I never really experienced a stress-free pregnancy. I was always jealous of the women who hadn’t had the experience of a scare – or a loss. I envied the way that they moved through their pregnancies, blissfully unaware that Mother Nature was a total bitch that could take it all away at any moment.
After an early miscarriage, an ectopic pregnancy, and a miscarriage the day before my 12-week ultrasound – when I finally became pregnant again I was beyond terrified.
My doctor, in an attempt to ease my mind, offered ultrasounds every two weeks for the first three months of my pregnancy. I wouldn’t recommend this. The ritual that was supposed to be relaxing me was actually making me a nervous wreck. On each visit I would look away from the screen, convinced that I wouldn’t see the flickering light that indicated a tiny, beating heart. Each time, it would be there. Look, there it is, the doctor would beam. Yeah, for now, I would think.
After the bi-monthly ultrasounds came to end, I purchased an at-home fetal heart rate monitor. Daily, I snuck into our bedroom to perform this ritual. I say “snuck” because my husband had no idea that this was something I was doing every day. I’m pretty sure he thought it was something I did every couple of weeks – the few times a month I would summon him to join me. I don’t know why I hid this from him. Maybe because I knew it was obsessive. Maybe because I didn’t want him to know how worried I was. Or maybe just because I didn’t want him to think I was a total freak.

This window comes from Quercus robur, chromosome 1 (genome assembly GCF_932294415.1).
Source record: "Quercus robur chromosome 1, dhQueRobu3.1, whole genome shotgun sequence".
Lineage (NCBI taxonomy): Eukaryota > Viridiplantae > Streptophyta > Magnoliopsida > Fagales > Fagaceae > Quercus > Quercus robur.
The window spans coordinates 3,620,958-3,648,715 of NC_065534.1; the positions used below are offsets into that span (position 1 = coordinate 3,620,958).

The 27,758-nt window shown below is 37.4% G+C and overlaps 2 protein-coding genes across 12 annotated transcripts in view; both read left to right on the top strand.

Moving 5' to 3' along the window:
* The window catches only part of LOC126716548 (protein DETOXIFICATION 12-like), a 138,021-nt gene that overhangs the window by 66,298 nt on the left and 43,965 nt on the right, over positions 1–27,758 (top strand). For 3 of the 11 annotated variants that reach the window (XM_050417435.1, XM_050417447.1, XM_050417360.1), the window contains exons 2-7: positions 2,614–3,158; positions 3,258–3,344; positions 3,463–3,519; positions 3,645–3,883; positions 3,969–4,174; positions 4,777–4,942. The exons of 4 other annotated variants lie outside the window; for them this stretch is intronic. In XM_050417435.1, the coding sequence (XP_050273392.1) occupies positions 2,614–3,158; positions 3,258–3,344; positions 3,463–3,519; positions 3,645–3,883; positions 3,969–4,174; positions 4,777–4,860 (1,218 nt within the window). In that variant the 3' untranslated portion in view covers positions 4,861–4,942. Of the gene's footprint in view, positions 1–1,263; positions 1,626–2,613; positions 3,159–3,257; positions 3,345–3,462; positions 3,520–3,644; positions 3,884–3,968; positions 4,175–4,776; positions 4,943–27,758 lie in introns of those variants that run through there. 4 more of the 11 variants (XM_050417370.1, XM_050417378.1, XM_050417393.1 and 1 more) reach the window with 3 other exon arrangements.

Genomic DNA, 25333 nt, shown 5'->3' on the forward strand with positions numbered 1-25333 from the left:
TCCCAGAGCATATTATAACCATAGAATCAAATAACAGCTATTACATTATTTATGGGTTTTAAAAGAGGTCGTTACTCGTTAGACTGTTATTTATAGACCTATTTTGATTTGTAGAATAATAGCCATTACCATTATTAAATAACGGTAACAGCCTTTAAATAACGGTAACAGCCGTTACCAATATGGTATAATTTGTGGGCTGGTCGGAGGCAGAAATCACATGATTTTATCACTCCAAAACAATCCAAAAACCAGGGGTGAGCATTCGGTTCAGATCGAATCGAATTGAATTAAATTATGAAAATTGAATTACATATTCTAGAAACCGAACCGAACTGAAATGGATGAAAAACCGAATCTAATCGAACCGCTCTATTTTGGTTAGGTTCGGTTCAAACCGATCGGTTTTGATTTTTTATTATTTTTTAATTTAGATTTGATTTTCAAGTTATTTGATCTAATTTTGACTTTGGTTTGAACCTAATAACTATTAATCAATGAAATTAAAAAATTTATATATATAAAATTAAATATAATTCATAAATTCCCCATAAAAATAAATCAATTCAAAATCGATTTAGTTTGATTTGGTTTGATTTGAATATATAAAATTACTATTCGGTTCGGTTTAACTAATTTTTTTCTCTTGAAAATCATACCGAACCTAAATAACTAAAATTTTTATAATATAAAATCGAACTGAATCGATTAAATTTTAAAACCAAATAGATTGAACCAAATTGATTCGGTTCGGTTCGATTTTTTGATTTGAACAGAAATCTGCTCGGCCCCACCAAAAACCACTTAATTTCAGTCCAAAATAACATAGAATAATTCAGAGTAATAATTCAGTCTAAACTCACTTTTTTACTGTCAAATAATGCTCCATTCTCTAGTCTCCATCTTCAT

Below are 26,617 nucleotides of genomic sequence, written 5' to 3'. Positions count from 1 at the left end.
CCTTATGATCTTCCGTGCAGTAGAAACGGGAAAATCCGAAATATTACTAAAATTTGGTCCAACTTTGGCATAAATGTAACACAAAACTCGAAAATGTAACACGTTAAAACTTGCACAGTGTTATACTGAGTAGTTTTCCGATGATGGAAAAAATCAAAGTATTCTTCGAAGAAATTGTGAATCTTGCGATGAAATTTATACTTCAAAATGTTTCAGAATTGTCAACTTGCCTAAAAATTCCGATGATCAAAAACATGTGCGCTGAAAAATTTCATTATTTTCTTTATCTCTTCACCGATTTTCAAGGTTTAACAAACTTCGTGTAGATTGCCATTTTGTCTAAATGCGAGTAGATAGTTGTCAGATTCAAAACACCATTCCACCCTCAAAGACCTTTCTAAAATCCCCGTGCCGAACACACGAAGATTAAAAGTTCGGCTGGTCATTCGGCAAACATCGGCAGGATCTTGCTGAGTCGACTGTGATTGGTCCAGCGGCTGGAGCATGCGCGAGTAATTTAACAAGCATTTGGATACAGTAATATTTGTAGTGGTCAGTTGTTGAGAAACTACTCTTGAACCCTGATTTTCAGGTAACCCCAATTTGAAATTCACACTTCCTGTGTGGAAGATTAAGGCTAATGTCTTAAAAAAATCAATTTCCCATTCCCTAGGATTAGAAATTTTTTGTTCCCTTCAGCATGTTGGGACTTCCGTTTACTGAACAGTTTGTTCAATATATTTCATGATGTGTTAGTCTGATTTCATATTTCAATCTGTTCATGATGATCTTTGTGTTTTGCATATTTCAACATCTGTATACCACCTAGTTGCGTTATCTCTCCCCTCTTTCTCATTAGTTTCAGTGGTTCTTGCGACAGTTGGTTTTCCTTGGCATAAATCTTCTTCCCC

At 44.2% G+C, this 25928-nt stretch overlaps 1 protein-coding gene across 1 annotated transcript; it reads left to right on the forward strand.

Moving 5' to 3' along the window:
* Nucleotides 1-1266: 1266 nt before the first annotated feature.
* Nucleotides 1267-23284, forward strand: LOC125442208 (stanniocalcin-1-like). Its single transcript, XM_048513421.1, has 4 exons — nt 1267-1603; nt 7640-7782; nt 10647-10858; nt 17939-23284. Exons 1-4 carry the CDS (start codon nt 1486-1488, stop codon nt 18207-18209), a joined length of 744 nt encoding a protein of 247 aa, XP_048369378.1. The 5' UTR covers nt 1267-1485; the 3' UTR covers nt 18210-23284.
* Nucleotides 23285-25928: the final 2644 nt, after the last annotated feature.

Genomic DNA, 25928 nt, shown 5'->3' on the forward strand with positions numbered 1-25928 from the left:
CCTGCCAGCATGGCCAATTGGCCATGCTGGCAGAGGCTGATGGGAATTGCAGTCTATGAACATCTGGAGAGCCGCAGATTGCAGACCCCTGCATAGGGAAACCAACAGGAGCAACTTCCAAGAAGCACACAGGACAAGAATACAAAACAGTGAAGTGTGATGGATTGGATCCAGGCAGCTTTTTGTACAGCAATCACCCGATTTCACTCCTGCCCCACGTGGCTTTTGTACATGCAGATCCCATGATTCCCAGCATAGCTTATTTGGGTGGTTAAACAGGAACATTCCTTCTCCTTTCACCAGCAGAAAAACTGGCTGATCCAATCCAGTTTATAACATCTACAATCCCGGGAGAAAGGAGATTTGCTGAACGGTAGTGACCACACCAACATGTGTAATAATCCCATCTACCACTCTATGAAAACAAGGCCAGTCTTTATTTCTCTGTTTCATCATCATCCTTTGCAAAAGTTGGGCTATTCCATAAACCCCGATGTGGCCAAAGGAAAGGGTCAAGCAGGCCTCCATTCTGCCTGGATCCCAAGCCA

I spent hours on baby boards analyzing how women were feeling and acting. I didn’t have any morning sickness. This would normally be a reason to rejoice, but for me it was an indication that something was definitely wrong. Why was I feeling so good when all of these other ladies were complaining constantly?
When women would share the ways in which they told their friends and families that they were pregnant, I would think, too early! You’re going to regret that. Daily, I would cynically judge their joy – thinking they were too naive to understand that they weren’t in the clear. When I stumbled upon an “I’m out” or “Trigger Warning” post – which indicated that someone had miscarried – I would avoid it as if just looking at the words would manifest the same horrible outcome for me.
I studied every weekly explanation of “how your baby is growing” that was offered on just about every pregnancy site on the Internet. At any moment, I could tell you which fruit my growing fetus most closely resembled and the ways in which all of his organs were developing.
Does this sound fun, at all? It wasn’t. It was an effing nightmare.